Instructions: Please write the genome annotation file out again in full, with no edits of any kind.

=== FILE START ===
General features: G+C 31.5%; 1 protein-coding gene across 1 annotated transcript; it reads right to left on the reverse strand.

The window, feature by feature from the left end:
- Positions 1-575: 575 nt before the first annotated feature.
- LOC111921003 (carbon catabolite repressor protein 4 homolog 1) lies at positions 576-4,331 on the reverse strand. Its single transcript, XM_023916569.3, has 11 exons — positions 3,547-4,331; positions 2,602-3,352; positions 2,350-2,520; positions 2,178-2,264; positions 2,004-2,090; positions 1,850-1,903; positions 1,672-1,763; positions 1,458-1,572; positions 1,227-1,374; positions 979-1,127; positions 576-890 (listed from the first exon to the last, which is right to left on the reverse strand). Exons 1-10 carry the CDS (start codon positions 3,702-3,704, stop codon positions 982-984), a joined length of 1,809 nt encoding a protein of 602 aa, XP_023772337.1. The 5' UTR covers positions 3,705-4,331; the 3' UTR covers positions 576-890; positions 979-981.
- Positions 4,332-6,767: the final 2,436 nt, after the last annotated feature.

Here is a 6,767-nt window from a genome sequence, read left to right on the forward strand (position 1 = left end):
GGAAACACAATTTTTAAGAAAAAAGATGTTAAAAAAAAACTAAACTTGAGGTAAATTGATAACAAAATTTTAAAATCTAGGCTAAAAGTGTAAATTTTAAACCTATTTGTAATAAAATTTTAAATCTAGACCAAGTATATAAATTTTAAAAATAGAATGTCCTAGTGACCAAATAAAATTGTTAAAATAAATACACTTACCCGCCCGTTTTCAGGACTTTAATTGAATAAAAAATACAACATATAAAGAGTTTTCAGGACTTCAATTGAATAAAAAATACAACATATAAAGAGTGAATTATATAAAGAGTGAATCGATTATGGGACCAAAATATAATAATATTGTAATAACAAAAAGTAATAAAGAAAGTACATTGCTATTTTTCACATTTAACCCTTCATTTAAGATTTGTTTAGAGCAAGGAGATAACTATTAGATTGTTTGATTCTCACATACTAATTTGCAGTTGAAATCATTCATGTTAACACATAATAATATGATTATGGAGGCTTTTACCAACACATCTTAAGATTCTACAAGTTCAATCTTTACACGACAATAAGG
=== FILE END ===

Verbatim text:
General features: G+C 31.5%; 1 protein-coding gene across 1 annotated transcript; it reads right to left on the reverse strand.

The window, feature by feature from the left end:
- Positions 1-575: 575 nt before the first annotated feature.
- LOC111921003 (carbon catabolite repressor protein 4 homolog 1) lies at positions 576-4,331 on the reverse strand. Its single transcript, XM_023916569.3, has 11 exons — positions 3,547-4,331; positions 2,602-3,352; positions 2,350-2,520; positions 2,178-2,264; positions 2,004-2,090; positions 1,850-1,903; positions 1,672-1,763; positions 1,458-1,572; positions 1,227-1,374; positions 979-1,127; positions 576-890 (listed from the first exon to the last, which is right to left on the reverse strand). Exons 1-10 carry the CDS (start codon positions 3,702-3,704, stop codon positions 982-984), a joined length of 1,809 nt encoding a protein of 602 aa, XP_023772337.1. The 5' UTR covers positions 3,705-4,331; the 3' UTR covers positions 576-890; positions 979-981.
- Positions 4,332-6,767: the final 2,436 nt, after the last annotated feature.

Here is a 6,767-nt window from a genome sequence, read left to right on the forward strand (position 1 = left end):
GGAAACACAATTTTTAAGAAAAAAGATGTTAAAAAAAAACTAAACTTGAGGTAAATTGATAACAAAATTTTAAAATCTAGGCTAAAAGTGTAAATTTTAAACCTATTTGTAATAAAATTTTAAATCTAGACCAAGTATATAAATTTTAAAAATAGAATGTCCTAGTGACCAAATAAAATTGTTAAAATAAATACACTTACCCGCCCGTTTTCAGGACTTTAATTGAATAAAAAATACAACATATAAAGAGTTTTCAGGACTTCAATTGAATAAAAAATACAACATATAAAGAGTGAATTATATAAAGAGTGAATCGATTATGGGACCAAAATATAATAATATTGTAATAACAAAAAGTAATAAAGAAAGTACATTGCTATTTTTCACATTTAACCCTTCATTTAAGATTTGTTTAGAGCAAGGAGATAACTATTAGATTGTTTGATTCTCACATACTAATTTGCAGTTGAAATCATTCATGTTAACACATAATAATATGATTATGGAGGCTTTTACCAACACATCTTAAGATTCTACAAGTTCAATCTTTACACGACAATAAGG